Hospital admissions which can be caused by smoking in England (UK) 2000-2018 Published by Conor Stewart, Sep 27, 2019  In 2000/01 there were approximately 1.28 million adults admitted to hospital in England due to an illness caused by smoking. By 2017/18 the number of hospital admissions as a result of smoking had increased to approximately 1.86 million, the largest number during the provided time period. Smoking prevalence across age groups in England In England in 2017, 26 percent of men and 17 percent of women aged between 25 and 34 years were current smokers. This is the highest share of male smokers across the age groups, while the age group of 16 to 24 years had the largest proportion of female smokers at 21 percent. Situation north of the border In Scotland, the highest share of regular smokers is found in the age group 25 to 24 years at approximately a quarter, followed by those aged between 35 and 44 years at 21 percent. In 2017, 20 percent of men and 16 percent of women overall in Scotland were current smokers.  Read more Number of admissions to NHS hospitals which were caused by smoking in England (UK) from 2000 to 2018
Hospital admissions related to smoking are rising year-on-year in the UK.
Image: Statista

Dr Nick Hopkinson, chairman of ASH and a respiratory specialist at Imperial College London, told the Guardian: “Smoking harms the immune system and our ability to fight off infections. Evidence is growing that smoking is associated with worse outcomes in those admitted to hospital with COVID-19.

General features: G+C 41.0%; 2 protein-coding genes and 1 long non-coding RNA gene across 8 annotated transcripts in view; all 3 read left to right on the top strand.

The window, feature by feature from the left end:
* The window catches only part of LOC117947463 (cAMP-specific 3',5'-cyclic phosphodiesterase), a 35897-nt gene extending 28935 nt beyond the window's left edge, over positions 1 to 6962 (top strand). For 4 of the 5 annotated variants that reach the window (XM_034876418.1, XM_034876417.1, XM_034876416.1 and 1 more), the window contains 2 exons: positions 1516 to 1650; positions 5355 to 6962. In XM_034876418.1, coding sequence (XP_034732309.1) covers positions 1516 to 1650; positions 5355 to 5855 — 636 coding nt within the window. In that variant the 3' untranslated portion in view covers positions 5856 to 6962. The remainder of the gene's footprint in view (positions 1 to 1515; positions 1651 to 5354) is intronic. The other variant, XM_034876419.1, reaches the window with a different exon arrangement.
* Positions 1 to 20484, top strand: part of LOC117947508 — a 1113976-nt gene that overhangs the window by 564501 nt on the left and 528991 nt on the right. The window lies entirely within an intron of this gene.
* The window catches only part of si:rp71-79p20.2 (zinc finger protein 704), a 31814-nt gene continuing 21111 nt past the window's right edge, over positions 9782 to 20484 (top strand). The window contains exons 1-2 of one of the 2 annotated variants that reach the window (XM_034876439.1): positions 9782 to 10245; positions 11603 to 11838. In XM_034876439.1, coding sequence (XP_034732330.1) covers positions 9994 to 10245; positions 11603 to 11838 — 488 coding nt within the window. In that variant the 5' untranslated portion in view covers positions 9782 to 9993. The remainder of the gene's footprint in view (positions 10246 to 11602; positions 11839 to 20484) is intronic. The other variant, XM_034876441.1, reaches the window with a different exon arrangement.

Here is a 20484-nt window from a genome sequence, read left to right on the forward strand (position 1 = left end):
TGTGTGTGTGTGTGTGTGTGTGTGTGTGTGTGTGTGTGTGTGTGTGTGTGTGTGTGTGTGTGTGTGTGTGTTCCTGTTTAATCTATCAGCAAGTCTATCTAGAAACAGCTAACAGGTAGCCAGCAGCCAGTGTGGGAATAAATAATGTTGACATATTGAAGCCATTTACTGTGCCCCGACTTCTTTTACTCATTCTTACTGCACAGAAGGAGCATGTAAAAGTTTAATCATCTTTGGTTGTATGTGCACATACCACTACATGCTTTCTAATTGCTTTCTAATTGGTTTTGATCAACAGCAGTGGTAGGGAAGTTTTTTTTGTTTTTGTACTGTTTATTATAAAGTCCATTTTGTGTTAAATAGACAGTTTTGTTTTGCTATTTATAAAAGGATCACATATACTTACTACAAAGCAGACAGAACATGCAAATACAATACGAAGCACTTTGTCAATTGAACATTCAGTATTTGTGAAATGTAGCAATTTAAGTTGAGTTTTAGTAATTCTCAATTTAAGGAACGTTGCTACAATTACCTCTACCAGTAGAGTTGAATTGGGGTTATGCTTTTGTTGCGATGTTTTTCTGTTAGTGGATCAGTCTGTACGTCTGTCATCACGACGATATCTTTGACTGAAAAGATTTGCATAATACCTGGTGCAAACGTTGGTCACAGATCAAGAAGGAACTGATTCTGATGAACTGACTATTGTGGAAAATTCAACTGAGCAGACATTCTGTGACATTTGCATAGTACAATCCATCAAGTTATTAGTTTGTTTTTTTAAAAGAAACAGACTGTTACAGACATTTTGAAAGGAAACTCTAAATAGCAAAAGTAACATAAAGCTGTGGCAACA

“Quitting smoking also rapidly reduces people’s risk of other health problems such as heart attacks and strokes. Those are bad whenever they happen, so preventing them is an end in itself, and is especially important at a time like now when everyone is keen to stay out of hospital.”

U.S. smokers' desire to quit 2001-2017, by daily tobacco consumption Published by John Elflein, Oct 6, 2017  This statistic displays the percentage of U.S. smokers who wanted to quit smoking from 2001 to 2017, by daily tobacco consumption. It was found that, almost 68 percent of those who smoked more than one pack of tobacco daily wanted to stop smoking. Percentage of smokers in the U.S. who wanted to quit from 2001 to 2017, by daily tobacco consumption
Many smokers are keen to quit.
Image: Statista

There are some suggestions however, that nicotine – one of the chemicals in cigarettes – could help the body fight COVID-19.

A French study suggested that “current smoking status appears to be a protective factor” against infection from the disease, finding that the number of COVID-19 patients who smoked was far fewer than in the general French population. One theory is that nicotine may stop the virus from reaching cells in the body. Other studies have also discussed the potential of nicotine as a treatment.

The suggestion has prompted a follow-up trial to test the hypothesis. Healthcare workers and patients will wear nicotine patches and then be tested to see if they respond differently to the virus.

The sale of nicotine products has been restricted in France to avoid shortages, and the government is keen to point out that nobody should take up smoking as a preventative measure.